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Novo Holdings, the controlling shareholder of Danish drugmaker Novo Nordisk, plans to invest up to $7bn annually by 2030, as dividend payments from the maker of diabetes drug Ozempic and weight loss treatment Wegovy boost its coffers.
The life sciences investor manages the holdings of the Novo Nordisk Foundation, the world’s largest philanthropic body. This includes an investment portfolio valued at $24bn in 2022 consisting of life sciences and capital investments, in equities, bonds, real estate and infrastructure, as well as controlling stakes in companies Novo Nordisk and industrial enzymes maker Novozymes.
Kasim Kutay, Novo Holdings chief executive and a Novo Nordisk board member, told the Financial Times that rising income from its 28 per cent stake in Novo Nordisk and other investments would give his fund $5bn a year to invest in the next five years, rising to $7bn by 2030.
“We’ve got an ever growing investment portfolio that’s generating very attractive returns,” said Kutay. “That’s going to keep on growing, then we’ve got obviously the growth of . . . Ozempic and Wegovy and a lot of dividends . . . we have more money than ever to invest.”
The move marks an increase from $3bn in deals in 2023 and a step change in ambitions for Novo Holding’s investments portfolio. It booked a 6 per cent loss in 2022, a year the company described in its most recent annual report as “among the most challenging in recent memory, from both a geopolitical and economic perspective”.
The success of the Danish pharma group’s blockbuster weight-loss drugs helped it book record sales last year, pushing it to a $500bn market capitalisation.
Analysts expect the diabetes and weight loss category to reach $100bn in value by 2030, with demand for Ozempic and Wegovy forecast to remain high despite competition from rival Eli Lilly. “These are once in a generation drugs,” said Kutay.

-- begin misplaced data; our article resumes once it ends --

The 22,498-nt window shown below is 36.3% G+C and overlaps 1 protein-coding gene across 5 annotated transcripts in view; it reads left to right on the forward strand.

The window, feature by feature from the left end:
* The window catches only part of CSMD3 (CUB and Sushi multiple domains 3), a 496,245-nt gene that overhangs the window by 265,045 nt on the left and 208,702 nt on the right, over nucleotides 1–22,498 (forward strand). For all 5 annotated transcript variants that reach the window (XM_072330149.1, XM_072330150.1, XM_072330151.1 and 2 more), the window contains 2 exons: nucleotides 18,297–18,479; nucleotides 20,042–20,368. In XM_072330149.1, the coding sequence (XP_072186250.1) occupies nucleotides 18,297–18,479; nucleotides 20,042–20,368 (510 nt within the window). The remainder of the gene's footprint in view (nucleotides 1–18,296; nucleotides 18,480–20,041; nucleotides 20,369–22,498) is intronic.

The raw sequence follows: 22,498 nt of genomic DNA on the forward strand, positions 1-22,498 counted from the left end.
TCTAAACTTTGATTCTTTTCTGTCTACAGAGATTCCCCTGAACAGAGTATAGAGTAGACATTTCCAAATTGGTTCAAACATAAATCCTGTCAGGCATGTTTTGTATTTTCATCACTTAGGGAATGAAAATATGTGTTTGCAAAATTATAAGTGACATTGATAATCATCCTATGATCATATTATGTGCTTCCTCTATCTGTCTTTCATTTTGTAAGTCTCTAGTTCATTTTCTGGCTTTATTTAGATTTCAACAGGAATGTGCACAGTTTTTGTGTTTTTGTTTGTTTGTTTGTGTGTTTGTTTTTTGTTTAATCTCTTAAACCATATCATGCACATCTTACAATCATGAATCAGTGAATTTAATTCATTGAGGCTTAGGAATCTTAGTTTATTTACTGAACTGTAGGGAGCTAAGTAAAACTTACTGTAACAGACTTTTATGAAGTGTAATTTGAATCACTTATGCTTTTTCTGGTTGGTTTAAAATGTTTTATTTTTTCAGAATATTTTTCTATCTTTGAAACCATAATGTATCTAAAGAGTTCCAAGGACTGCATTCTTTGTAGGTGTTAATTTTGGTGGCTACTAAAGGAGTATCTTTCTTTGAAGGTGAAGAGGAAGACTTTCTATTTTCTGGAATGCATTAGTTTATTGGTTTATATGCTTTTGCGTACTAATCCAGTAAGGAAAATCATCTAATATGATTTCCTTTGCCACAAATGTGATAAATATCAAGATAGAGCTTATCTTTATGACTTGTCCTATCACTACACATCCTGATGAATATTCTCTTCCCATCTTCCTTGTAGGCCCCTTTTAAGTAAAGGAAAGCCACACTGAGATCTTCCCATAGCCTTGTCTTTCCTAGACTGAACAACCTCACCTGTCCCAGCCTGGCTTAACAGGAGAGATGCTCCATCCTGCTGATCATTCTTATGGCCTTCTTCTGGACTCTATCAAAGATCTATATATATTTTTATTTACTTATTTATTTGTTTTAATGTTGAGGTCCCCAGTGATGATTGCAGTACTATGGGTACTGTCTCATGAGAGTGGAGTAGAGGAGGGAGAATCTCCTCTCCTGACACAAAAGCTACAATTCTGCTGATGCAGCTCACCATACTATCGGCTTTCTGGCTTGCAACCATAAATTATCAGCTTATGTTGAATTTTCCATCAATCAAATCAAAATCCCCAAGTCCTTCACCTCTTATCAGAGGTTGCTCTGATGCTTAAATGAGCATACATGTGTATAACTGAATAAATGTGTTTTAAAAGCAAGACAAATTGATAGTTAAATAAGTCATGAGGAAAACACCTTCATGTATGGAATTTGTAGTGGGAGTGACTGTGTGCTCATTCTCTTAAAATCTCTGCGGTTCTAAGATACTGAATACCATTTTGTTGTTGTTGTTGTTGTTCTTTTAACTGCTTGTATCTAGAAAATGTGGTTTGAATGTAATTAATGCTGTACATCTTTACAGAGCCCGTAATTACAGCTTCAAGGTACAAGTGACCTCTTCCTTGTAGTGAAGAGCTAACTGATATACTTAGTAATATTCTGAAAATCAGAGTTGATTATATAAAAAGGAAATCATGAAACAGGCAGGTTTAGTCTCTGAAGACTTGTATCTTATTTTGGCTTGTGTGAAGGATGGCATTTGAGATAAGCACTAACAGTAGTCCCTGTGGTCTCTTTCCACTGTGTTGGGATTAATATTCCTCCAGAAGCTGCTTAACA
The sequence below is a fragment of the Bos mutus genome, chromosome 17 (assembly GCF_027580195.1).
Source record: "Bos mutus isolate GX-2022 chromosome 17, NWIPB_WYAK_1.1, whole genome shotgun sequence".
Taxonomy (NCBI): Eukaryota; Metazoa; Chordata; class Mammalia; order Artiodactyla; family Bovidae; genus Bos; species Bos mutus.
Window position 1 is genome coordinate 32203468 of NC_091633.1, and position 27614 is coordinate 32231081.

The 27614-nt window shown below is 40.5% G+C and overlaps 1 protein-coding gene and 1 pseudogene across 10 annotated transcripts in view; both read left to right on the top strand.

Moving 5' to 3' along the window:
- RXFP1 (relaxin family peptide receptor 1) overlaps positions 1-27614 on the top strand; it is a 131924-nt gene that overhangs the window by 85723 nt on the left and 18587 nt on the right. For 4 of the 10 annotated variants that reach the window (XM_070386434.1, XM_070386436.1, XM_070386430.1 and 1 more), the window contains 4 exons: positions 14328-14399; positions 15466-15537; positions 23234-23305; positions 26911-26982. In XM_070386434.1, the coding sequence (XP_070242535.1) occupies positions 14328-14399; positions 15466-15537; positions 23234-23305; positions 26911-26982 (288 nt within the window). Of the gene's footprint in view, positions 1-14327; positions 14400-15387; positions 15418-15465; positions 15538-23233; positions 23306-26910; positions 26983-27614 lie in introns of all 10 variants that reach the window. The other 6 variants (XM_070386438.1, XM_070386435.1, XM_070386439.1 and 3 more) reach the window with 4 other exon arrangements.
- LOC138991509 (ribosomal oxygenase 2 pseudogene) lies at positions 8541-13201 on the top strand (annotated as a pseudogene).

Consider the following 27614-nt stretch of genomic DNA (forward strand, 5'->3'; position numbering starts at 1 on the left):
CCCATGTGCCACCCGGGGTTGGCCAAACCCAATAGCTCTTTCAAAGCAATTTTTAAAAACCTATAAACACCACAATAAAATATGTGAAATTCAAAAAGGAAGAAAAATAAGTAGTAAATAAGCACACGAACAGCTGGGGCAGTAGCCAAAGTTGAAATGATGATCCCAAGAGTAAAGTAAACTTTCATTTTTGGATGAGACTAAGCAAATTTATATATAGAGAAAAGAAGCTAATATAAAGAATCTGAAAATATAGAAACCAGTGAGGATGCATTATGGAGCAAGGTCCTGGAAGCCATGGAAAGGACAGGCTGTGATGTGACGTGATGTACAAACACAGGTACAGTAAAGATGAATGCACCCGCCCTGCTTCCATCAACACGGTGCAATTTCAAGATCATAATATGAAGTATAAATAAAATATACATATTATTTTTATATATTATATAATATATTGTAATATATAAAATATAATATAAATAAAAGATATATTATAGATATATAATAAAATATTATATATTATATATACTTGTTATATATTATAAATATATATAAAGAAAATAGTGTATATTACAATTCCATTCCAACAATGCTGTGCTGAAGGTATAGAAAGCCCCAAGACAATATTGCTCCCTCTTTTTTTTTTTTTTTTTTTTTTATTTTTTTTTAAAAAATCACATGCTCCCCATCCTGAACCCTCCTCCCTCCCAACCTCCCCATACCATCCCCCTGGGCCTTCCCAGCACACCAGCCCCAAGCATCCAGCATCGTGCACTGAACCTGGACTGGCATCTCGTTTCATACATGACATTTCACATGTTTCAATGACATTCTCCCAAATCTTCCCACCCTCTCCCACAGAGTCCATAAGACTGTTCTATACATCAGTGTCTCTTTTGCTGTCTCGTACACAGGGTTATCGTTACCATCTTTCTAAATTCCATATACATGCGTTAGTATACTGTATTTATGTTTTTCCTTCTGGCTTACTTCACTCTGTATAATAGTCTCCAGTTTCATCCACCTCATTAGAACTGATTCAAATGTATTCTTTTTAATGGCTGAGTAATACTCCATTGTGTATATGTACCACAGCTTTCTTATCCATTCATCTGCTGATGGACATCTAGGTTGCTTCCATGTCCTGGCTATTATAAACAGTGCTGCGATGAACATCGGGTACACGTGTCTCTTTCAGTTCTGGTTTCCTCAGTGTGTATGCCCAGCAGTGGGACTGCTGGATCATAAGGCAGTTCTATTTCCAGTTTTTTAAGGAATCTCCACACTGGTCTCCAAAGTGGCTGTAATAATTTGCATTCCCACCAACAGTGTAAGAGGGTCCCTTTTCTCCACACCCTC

The increased funds for Novo Holdings will be split equally between its capital investments and life sciences investments, with Kutay saying Novo Holdings’ investments in larger life sciences companies are “very scalable”. “What you’ll see us doing . . . is to start to do bigger deals and deploy more equity,” he said.
The bullish projection comes after Novo Holdings struck a $16.5bn deal on Monday to acquire Catalent, a pharmaceutical manufacturing company, before selling three Catalent sites for $11bn to Novo Nordisk, in which it holds the majority of voting rights.
Kutay said the deal was a “one-off” in scale that would enable Novo Nordisk to expand its manufacturing capacity for its blockbuster diabetes and weight loss drugs by 2026, while also providing Novo Holdings with a pharmaceutical services asset, an area in which it has other investments.
It was “too early to tell” if Novo Holdings would sell off parts of Catalent, but he said this was “not part of the core thesis”.
The Catalent sites specialise in “fill-finish” operations, the final part of manufacturing syringe-based products like Ozempic. The company is also a partner for several pharmaceutical companies.
Eli Lilly chief executive David Ricks described the acquisition as “unusual” on Tuesday and called for competition authorities to look into the deal. AstraZeneca chief executive Pascal Soriot said on Thursday that the move showed the need for pharmaceutical companies to have “independent” supply chains.
Kutay declined to comment on Ricks’ concerns but said Novo Nordisk had committed to honouring existing contracts with manufacturers. He said: “Ultimately, at some point in the future, those sites will be either fully or close to fully dedicated to supplying [Novo Nordisk].”
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